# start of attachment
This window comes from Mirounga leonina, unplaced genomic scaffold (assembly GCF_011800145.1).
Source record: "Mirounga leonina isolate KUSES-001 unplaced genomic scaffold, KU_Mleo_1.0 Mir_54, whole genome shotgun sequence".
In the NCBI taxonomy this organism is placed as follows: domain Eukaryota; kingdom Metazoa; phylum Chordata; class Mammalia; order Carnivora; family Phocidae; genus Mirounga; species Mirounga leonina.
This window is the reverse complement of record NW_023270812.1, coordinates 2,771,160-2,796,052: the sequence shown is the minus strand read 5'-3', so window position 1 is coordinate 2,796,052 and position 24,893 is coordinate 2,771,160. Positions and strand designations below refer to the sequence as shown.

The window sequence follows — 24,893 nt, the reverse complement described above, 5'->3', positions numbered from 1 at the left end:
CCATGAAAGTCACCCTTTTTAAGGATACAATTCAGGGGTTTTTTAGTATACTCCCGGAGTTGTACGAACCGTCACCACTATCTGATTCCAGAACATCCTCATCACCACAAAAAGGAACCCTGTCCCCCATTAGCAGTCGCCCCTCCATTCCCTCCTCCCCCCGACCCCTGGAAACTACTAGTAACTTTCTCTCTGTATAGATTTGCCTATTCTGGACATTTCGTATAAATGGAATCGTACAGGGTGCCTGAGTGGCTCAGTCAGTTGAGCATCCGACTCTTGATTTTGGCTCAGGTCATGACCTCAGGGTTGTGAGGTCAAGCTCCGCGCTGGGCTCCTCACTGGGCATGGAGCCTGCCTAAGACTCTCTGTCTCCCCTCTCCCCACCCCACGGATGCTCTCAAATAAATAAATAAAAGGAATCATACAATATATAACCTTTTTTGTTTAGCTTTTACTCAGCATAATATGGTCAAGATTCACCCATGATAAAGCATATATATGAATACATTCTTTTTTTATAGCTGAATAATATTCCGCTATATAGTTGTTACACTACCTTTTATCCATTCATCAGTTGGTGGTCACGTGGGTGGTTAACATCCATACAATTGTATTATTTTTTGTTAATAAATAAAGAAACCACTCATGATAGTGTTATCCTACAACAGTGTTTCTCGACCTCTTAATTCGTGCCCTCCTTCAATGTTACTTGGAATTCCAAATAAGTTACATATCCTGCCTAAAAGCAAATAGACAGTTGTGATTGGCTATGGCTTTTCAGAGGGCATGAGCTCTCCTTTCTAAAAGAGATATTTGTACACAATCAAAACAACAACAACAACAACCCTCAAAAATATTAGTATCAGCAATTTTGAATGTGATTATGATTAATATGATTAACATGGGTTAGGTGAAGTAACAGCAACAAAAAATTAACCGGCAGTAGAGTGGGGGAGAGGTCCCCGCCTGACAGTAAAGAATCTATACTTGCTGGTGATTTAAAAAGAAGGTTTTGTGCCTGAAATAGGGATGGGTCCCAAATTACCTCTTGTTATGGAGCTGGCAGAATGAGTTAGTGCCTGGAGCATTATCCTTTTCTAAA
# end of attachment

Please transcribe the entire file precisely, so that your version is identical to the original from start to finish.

This window comes from Mirounga leonina, unplaced genomic scaffold (assembly GCF_011800145.1).
Source record: "Mirounga leonina isolate KUSES-001 unplaced genomic scaffold, KU_Mleo_1.0 Mir_54, whole genome shotgun sequence".
In the NCBI taxonomy this organism is placed as follows: domain Eukaryota; kingdom Metazoa; phylum Chordata; class Mammalia; order Carnivora; family Phocidae; genus Mirounga; species Mirounga leonina.
This window is the reverse complement of record NW_023270812.1, coordinates 2,771,160-2,796,052: the sequence shown is the minus strand read 5'-3', so window position 1 is coordinate 2,796,052 and position 24,893 is coordinate 2,771,160. Positions and strand designations below refer to the sequence as shown.

The window sequence follows — 24,893 nt, the reverse complement described above, 5'->3', positions numbered from 1 at the left end:
CCATGAAAGTCACCCTTTTTAAGGATACAATTCAGGGGTTTTTTAGTATACTCCCGGAGTTGTACGAACCGTCACCACTATCTGATTCCAGAACATCCTCATCACCACAAAAAGGAACCCTGTCCCCCATTAGCAGTCGCCCCTCCATTCCCTCCTCCCCCCGACCCCTGGAAACTACTAGTAACTTTCTCTCTGTATAGATTTGCCTATTCTGGACATTTCGTATAAATGGAATCGTACAGGGTGCCTGAGTGGCTCAGTCAGTTGAGCATCCGACTCTTGATTTTGGCTCAGGTCATGACCTCAGGGTTGTGAGGTCAAGCTCCGCGCTGGGCTCCTCACTGGGCATGGAGCCTGCCTAAGACTCTCTGTCTCCCCTCTCCCCACCCCACGGATGCTCTCAAATAAATAAATAAAAGGAATCATACAATATATAACCTTTTTTGTTTAGCTTTTACTCAGCATAATATGGTCAAGATTCACCCATGATAAAGCATATATATGAATACATTCTTTTTTTATAGCTGAATAATATTCCGCTATATAGTTGTTACACTACCTTTTATCCATTCATCAGTTGGTGGTCACGTGGGTGGTTAACATCCATACAATTGTATTATTTTTTGTTAATAAATAAAGAAACCACTCATGATAGTGTTATCCTACAACAGTGTTTCTCGACCTCTTAATTCGTGCCCTCCTTCAATGTTACTTGGAATTCCAAATAAGTTACATATCCTGCCTAAAAGCAAATAGACAGTTGTGATTGGCTATGGCTTTTCAGAGGGCATGAGCTCTCCTTTCTAAAAGAGATATTTGTACACAATCAAAACAACAACAACAACAACCCTCAAAAATATTAGTATCAGCAATTTTGAATGTGATTATGATTAATATGATTAACATGGGTTAGGTGAAGTAACAGCAACAAAAAATTAACCGGCAGTAGAGTGGGGGAGAGGTCCCCGCCTGACAGTAAAGAATCTATACTTGCTGGTGATTTAAAAAGAAGGTTTTGTGCCTGAAATAGGGATGGGTCCCAAATTACCTCTTGTTATGGAGCTGGCAGAATGAGTTAGTGCCTGGAGCATTATCCTTTTCTAAA